We’ve all done something we later regretted. Stalking is not a crime that is meant to capture singular mistakes. There is no set number of times that makes something a “course of conduct”. What is clear is it must be more than once and should be a series of acts. Could it be two, three, or more times? That will depend on the facts of your case.
Usually, if you do something more than once, then this becomes a question for a judge or jury, to decide whether the number of times you acted that way went from a mistake or two, to a “course of conduct”.
This is arguably the most important part to a Stalking charge. The one thing you can never count on is how another person will feel or react. To be charged with Stalking, you don’t even have to know that the other person is in fear – the government only has to say you reasonably should have known.
In other words, you could truly know and never believe what you are doing would cause harm to someone. But the government may believe “you should have known better”. Getting charged with Stalking in these cases can be particularly scary when you know in your heart you meant nothing wrong by your actions but were sadly misunderstood.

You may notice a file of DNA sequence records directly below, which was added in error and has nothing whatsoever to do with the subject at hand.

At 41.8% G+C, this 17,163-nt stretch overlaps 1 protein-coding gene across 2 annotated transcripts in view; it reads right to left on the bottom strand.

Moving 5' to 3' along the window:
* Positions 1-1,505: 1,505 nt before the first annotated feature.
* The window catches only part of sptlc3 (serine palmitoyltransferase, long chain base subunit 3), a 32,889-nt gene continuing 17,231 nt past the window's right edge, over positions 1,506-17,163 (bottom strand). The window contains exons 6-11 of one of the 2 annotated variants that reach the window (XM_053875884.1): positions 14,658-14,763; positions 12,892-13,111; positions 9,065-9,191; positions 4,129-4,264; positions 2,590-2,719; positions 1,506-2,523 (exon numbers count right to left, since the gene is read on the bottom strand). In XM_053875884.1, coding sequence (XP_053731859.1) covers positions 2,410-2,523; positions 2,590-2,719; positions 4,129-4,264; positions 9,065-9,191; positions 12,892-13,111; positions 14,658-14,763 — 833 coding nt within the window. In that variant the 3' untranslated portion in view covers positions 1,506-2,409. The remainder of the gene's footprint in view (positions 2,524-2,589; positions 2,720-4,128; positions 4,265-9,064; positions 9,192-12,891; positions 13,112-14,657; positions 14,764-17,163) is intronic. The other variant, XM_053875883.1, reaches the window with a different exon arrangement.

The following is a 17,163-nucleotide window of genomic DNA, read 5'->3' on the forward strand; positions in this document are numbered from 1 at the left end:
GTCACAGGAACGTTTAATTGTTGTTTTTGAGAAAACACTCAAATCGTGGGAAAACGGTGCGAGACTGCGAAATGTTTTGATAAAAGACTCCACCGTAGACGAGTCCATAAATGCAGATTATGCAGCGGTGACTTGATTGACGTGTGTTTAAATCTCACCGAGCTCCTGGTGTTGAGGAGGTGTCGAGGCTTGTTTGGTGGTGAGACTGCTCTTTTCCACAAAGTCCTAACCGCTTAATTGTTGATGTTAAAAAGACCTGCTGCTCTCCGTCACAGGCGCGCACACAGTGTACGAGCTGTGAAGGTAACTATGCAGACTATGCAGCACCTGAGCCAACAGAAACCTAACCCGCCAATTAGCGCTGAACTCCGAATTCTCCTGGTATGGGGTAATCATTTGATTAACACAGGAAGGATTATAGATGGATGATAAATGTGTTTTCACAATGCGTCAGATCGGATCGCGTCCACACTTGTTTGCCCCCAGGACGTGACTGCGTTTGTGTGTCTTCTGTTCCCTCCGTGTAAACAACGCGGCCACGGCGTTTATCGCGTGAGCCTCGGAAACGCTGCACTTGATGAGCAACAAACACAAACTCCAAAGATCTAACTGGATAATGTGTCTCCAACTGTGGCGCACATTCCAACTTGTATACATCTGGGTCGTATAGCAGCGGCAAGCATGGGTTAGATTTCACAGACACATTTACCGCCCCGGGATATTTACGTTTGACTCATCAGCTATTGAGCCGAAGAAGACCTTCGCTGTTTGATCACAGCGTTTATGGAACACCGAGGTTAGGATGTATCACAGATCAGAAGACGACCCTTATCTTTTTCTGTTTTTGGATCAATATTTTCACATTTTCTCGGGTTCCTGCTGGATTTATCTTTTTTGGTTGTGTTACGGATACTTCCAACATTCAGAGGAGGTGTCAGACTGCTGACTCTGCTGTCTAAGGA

Stalking at this degree builds on many of the same conditions contained in the Stalking in the 4th Degree charge. A charge of Stalking in the 4th Degree becomes a Stalking in the 3rd Degree charge if:
- the fear of harm is a serious physical injury, a sex crime, kidnapping or death; or
- it is directed at 3 or more people, 3 or more times; or
- you have a previous conviction for some crime with this same victim within the last 10 years; or
- you have a previous Stalking in the 4th Degree conviction within the last 10 years.
Here, the existence of any of the above facts make the penalties potentially worse for conduct that would otherwise be considered Stalking in the 4th Degree.
Stalking in the 3rd Degree is a class A misdemeanor under NY Penal Law §120.50. This means that you face up to 1 year in local/ County jail and/or up to 3 years of probation supervision.
Stalking in the 2nd Degree builds on those circumstances listed above with Stalking in the 3rd Degree. You may be charged with Stalking in the 2nd Degree if:
- you commit Stalking in the 3rd Degree and display, possess, or threaten use of a weapon; or